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Keeping Alive Memory of War's Longest Day

60 years after D-day, surviving townspeople and veterans seek to ensure that the lessons of the deadly conflict are not forgotten.

June 06, 2004|John Leicester | Associated Press Writer

LISIEUX, France — The remembrance evening started with a head count: How many in the hall experienced the 1944 liberation of France? Of 400 people, barely three dozen hands went up.

"There aren't many of us, are there?" said a hushed voice in the crowd.

In Lisieux, as in other Normandy towns that took the brunt of the D-day invasion 60 years ago, the dwindling number of townspeople who experienced it are rushing to preserve their memories in a world transformed.

For some, a German leader for the first time joining the VIPs at June 6 commemorations in Normandy will be jarring. Others will find it heartening -- a symbol of a peaceful, united Europe risen from the ashes of World War II.

The Cold War's end will be highlighted by the first-time attendance of a Russian leader, President Vladimir V. Putin, while the present-day realities of Iraq mean that President Bush may be among the less popular VIPs, even though his country led the liberation of France.

The passing of the World War II generation is the inescapable backdrop to commemorations underway for the 60th anniversary of D-day -- the epic June 6, 1944, Allied invasion of occupied France that pierced Adolf Hitler's western defenses. Caught between Soviet forces in the east and the Allied push from the west, Nazi Germany surrendered 11 months later.

For many, this will be the last major D-day anniversary they experience.

"We're all getting old," said Michael Accordino, who was 20 when he landed with the first waves of troops on murderous Omaha Beach with Company A of the U.S. Army's 299th Engineer Combat Battalion. He's 80 now, and uncertain how many of his former comrades remain -- "For a while there, we were losing 10 or 15 a year," he said by telephone from his home in Buffalo, N.Y. He's coming to France for the anniversary.

This year's commemorations are aimed in part at passing on the torch of memory. Many are working to ensure that the heroes, killers and lessons of the deadliest modern war are not forgotten.

There are memorial marches, plaque unveilings, wreath layings, dances, concerts, fireworks displays. One guidebook of Normandy commemorations covers 94 pages. Schools are organizing museum trips, exhibitions and D-day study projects, and enlisting French Resistance veterans to talk to students.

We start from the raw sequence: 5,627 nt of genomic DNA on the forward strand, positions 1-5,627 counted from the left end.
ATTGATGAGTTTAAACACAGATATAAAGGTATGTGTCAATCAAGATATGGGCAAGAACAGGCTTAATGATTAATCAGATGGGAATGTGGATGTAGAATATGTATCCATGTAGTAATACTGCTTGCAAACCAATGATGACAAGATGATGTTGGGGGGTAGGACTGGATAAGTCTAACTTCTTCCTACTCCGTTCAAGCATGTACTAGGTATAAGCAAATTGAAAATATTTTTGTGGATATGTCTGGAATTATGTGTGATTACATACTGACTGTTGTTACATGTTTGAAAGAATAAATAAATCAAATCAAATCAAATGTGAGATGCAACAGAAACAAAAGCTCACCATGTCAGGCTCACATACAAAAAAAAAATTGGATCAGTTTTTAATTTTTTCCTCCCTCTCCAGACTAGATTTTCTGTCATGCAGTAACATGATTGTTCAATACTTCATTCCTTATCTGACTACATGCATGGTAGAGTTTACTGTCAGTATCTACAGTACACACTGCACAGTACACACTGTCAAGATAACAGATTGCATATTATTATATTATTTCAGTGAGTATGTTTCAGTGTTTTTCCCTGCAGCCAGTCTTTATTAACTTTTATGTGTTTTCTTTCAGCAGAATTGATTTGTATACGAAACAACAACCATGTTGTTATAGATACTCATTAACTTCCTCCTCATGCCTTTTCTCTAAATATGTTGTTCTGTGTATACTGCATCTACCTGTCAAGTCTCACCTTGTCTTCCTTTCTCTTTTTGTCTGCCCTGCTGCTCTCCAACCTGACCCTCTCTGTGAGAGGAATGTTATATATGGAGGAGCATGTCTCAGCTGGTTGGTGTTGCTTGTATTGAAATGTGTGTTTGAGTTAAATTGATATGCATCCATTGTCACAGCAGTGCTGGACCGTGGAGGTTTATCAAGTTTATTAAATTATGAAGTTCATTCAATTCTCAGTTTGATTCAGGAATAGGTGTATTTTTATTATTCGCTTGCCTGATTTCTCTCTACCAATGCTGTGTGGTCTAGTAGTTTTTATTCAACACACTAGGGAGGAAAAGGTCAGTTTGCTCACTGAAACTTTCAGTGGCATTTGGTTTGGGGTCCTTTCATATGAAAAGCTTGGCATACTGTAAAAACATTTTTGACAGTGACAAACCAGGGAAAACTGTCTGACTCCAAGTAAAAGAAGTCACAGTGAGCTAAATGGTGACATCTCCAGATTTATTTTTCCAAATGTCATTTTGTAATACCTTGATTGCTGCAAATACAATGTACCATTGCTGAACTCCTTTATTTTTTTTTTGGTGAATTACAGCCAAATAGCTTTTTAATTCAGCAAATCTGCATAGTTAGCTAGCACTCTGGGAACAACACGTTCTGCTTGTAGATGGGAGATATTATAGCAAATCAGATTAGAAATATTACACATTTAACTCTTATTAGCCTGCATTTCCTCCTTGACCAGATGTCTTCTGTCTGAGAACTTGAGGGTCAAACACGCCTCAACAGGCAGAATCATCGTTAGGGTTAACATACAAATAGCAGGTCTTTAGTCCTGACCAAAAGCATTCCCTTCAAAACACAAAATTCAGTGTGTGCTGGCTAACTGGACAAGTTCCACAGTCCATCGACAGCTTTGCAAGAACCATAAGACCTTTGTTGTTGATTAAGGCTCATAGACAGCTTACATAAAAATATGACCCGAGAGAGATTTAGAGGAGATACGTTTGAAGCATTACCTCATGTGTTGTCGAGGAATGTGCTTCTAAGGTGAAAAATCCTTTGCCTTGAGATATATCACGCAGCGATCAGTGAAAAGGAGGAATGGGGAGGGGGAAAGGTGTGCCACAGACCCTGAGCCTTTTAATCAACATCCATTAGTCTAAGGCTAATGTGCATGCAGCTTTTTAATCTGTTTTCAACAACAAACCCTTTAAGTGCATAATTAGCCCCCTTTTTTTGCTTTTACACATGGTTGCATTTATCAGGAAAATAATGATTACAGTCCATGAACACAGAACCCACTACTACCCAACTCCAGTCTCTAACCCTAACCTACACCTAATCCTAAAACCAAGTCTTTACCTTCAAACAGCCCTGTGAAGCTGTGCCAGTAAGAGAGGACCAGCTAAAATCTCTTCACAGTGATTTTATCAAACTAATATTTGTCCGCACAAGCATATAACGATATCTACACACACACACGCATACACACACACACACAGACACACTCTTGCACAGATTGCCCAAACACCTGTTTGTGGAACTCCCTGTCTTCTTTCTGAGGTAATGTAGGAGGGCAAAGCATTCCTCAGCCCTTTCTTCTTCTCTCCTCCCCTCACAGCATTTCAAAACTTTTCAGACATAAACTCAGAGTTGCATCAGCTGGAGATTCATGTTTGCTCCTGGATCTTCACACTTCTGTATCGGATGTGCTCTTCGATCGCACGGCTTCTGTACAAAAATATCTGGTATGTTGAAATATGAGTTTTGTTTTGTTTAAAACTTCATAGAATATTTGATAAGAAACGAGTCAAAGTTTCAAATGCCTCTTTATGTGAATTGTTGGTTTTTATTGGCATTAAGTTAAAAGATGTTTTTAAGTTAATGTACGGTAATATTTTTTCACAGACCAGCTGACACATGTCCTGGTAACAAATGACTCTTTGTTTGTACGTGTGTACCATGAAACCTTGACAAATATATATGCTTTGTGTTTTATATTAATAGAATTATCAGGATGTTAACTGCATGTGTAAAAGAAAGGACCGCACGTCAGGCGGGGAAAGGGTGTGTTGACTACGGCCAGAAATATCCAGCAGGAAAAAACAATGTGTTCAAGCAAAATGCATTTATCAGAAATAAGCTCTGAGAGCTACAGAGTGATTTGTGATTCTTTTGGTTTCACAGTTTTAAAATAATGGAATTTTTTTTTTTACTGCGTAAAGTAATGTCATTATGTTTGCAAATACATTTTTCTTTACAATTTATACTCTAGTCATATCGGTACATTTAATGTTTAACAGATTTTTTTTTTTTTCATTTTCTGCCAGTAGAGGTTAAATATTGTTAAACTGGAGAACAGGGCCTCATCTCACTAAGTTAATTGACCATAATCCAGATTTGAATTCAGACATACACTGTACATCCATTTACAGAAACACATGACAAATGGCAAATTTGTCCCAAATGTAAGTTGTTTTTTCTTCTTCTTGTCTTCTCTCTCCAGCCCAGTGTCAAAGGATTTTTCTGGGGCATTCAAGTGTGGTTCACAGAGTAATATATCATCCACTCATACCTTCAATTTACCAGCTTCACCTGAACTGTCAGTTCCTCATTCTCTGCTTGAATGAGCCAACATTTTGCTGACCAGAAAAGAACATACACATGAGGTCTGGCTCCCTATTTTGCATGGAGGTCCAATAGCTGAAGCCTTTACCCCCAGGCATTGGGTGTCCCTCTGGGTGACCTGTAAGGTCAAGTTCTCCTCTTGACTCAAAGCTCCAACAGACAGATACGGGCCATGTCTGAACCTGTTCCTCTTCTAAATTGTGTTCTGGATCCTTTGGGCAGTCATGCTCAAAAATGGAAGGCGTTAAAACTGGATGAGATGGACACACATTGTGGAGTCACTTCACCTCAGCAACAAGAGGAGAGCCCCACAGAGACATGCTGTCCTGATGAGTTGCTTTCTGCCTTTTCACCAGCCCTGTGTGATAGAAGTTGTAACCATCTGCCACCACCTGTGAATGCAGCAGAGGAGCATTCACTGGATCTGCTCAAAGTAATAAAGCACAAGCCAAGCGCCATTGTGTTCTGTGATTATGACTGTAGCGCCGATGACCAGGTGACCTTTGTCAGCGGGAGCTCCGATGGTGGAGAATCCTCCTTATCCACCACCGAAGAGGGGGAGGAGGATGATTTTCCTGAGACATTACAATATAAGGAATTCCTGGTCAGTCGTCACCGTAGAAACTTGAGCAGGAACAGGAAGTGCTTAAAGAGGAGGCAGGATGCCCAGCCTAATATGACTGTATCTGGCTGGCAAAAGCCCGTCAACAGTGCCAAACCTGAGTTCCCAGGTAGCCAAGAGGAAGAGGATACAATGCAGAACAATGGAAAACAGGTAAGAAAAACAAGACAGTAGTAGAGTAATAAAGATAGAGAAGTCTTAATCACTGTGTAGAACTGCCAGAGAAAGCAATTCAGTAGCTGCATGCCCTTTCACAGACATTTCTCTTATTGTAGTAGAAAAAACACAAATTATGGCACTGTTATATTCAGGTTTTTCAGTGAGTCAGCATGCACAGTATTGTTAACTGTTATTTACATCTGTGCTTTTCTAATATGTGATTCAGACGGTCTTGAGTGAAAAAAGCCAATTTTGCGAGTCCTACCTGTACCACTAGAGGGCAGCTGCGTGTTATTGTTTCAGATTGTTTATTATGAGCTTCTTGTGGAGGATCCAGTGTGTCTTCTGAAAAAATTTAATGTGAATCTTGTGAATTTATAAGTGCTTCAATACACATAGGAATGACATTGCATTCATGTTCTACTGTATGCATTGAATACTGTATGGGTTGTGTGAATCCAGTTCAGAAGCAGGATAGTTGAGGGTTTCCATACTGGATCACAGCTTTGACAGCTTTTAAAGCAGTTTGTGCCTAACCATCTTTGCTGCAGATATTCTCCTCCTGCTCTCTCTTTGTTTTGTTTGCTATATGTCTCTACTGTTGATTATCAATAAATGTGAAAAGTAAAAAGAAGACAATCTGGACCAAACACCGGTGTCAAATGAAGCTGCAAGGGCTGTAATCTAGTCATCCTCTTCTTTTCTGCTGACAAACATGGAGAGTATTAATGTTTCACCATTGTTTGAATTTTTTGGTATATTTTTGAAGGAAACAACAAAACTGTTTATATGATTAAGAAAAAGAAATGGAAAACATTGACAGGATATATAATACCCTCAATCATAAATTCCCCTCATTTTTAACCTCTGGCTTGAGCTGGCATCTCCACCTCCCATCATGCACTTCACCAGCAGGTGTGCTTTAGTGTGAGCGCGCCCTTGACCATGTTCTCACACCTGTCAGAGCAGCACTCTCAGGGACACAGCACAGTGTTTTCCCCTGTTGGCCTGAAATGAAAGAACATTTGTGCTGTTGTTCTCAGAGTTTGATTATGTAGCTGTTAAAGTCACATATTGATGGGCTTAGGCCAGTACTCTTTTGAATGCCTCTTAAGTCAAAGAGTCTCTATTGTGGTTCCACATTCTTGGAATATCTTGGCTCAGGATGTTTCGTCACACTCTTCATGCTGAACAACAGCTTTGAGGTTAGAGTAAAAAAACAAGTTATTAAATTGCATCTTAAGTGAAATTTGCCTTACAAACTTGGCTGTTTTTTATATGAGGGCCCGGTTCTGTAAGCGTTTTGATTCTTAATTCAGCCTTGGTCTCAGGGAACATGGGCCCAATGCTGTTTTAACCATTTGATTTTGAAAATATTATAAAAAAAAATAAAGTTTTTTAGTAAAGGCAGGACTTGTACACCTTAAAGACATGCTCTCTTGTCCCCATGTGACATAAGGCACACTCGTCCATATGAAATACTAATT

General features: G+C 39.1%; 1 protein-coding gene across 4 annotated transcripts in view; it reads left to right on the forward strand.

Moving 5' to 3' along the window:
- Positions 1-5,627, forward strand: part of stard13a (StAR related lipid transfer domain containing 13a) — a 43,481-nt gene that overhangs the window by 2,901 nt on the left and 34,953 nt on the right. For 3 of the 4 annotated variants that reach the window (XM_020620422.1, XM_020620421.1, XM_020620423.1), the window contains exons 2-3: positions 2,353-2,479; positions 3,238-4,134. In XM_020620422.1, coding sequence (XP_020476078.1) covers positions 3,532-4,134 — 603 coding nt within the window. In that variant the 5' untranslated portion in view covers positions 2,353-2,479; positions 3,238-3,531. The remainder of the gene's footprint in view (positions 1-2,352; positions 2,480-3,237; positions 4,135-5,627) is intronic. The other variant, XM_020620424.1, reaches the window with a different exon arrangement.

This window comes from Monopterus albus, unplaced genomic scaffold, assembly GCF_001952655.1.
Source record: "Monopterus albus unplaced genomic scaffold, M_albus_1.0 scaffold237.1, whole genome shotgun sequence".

Moviegoers may remember the ecstatic Frenchman in his nightgown in Hollywood's 1962 "The Longest Day" who cheered, "It's the invasion! They're coming!" as the Allied armada rained shells on his cottage.

But accounts from elderly survivors -- from interviews and from some of the many new books marking the anniversary -- are more nuanced, putting greater emphasis on the destruction suffered by Normandy towns from Allied bombing and shelling to soften up German defenses.

Lisieux alone lost 1,200 of its 16,000 people, with an additional 12,000 made homeless, according to Normandy's Caen Memorial museum, and the pain was still evident among the crowd packing the town's Victor Hugo hall.

Retired history teacher Jean-Denis Gautie was 9 when the Allies invaded. "Sixty years later, I still have a tight ball in my chest thinking of those planes," he told the audience.

Until D-day, Lisieux had escaped the worst of the war, and when Allied bombers would fly overhead, "we felt satisfied -- that 'it's for the Germans,' " he said. "Because we had not been bombed, we had concluded that we wouldn't be and that we were invulnerable."

Said Andree Plassart, 81: "I was very, very, very rude to the first American who arrived.... He didn't seem touched by the lives of the people who had been killed."

Marceau Grandin, who was 12 in 1944, stood up to say that he had never understood "the strategic interest of crushing a town like Lisieux when we know that entire German convoys drove around it on country roads."

Still, he added, "that doesn't dim the thanks in my heart for the soldiers who died for our liberation."

This year's events are also colored by the war in Iraq.

"The Americans came here and won, so we understand that they want to do that elsewhere," said Father Rene-Denis Lemaigre, a priest in Lisieux. "But at the same time, my personal opinion is that is not how problems can be solved in the 21st century."

But this debate doesn't diminish the heartfelt reception that American veterans and others can expect in Normandy.

"Welcome to our liberators," says a sign in a Lisieux bistro window.

When a call went out to households to lodge 110 visiting veterans, some 750 responded.

"People phone every day," said Claire Thomine of Normandy's welcoming committee. "Families are delighted to be able to put veterans up and even disappointed if there's no one for them."

In Normandy, cold gravestones in silent cemeteries are reminders of conflict's costs. In the St. Desir cemetery outside Lisieux lie 3,735 Germans. The unknown among them are remembered with brown stone crosses saying simply "Ein Deutscher Soldat" -- a German soldier.

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